Six Egypt Christians Abducted In Libya
By Stefan J. Bos, Chief International Correspondent Worthy News
CAIRO/TRIPOLI (Worthy News) – There was concern Thursday about the plight of six Egyptian Christians abducted in Libya after previous killings of Christian believers there.
The six men, all from the village of Alharja South in Suhag, had traveled to the Libyan capital, Tripoli, for work, Christians said.
However, they were reportedly stopped at an illegal checkpoint while traveling from the airport to their place of employment. Their Libyan driver was released immediately, but the Christians were moved to an unknown location, sources familiar with the case said.
Egyptian journalist Nader Shukry, who closely followed the incident, said he learned that the kidnappers want a ransom of 15,000 Libyan Dinars ($3,100) per captive.
Hani Sadrak, whose brother and three cousins are among the victims, reportedly said the families could not afford these ransoms without selling their homes. He urged the Egyptian president and government to intervene.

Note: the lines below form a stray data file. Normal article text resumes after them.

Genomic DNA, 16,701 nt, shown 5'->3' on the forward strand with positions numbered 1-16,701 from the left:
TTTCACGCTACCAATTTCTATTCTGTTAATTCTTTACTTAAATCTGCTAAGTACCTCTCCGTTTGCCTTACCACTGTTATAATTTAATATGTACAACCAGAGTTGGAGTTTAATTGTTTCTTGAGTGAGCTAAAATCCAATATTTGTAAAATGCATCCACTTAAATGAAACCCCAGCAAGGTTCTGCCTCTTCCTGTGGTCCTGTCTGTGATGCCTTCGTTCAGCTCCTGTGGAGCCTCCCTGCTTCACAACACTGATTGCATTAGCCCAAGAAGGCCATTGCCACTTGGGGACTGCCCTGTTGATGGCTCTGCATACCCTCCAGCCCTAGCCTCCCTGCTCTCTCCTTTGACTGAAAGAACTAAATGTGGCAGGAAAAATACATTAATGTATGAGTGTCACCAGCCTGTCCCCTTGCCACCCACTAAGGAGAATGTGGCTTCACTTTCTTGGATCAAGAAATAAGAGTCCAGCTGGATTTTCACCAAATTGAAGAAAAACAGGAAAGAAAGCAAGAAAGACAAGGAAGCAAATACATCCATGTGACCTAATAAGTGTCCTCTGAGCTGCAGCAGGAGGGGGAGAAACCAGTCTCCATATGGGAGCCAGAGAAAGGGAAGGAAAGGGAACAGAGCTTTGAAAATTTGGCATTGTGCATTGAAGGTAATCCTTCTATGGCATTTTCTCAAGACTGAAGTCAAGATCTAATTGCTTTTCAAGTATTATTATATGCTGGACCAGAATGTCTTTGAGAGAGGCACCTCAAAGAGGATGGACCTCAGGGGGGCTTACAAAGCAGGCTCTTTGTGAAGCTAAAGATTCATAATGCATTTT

Sadrak also reported that he had spoken to his cousin Abdu Juda Sadrak over the phone, who told him they were held in a tiny room with many others of different nationalities.
He reportedly described their circumstances as a “living hell,” adding that they were beaten daily and received very little food.
The abduction happened days before the anniversary of the murders of 21 Egyptian Christians by the Islamic State group fighters in Libya on February 15, 2015.
The killings prompted Egypt’s President Abdel Fattah al-Sisi, to launch air strikes against IS in Libya and declare the victims ‘national martyrs.’ Additionally, the Coptic Orthodox Church designated February 15 as the annual Contemporary Martyrs Day.
Advocacy group Christian Solidarity Worldwide (CSW) expressed concerns about the situation.
CSW’s Founder President Mervyn Thomas called the “latest brutality committed against Egyptian Christians in Libya.”
He said the “fact that these men were abducted so soon upon arrival and are being held with many other foreign nationals highlights the prevalence of kidnapping for ransom in that country.”
CSW, he said, has urged the Libyan and Egyptian authorities “to intervene swiftly to secure the release of these six men and all those held with them.”
Thomas stressed it was crucial that the “kidnappers must be held to account.”
He said CSW wants “the international community to press those in power in Libya to crack down on extremist and criminal groups.” It was time, he said, to “address the appalling discriminatory targeting and extortion of religious minorities and refugees.”
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